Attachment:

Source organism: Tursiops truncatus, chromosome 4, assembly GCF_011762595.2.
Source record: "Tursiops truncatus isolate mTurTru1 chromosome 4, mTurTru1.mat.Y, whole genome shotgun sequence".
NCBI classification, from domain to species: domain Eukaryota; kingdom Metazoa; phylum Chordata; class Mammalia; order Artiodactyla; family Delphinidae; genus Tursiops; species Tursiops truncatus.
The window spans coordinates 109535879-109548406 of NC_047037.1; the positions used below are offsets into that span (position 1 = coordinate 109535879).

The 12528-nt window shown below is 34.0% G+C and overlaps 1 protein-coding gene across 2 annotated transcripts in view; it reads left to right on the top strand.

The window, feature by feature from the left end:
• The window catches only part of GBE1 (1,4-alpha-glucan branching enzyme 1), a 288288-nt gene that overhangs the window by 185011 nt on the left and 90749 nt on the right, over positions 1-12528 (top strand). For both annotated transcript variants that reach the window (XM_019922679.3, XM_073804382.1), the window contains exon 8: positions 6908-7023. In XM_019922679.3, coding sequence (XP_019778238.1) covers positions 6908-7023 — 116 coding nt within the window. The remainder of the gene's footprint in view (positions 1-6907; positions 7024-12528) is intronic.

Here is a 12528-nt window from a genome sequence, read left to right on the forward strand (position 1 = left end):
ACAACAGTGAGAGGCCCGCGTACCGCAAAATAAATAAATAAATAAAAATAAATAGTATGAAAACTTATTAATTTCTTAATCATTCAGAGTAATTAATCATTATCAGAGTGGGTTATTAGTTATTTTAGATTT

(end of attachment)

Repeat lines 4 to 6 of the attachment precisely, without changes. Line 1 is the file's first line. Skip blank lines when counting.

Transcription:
The window spans coordinates 109535879-109548406 of NC_047037.1; the positions used below are offsets into that span (position 1 = coordinate 109535879).

The 12528-nt window shown below is 34.0% G+C and overlaps 1 protein-coding gene across 2 annotated transcripts in view; it reads left to right on the top strand.

The window, feature by feature from the left end: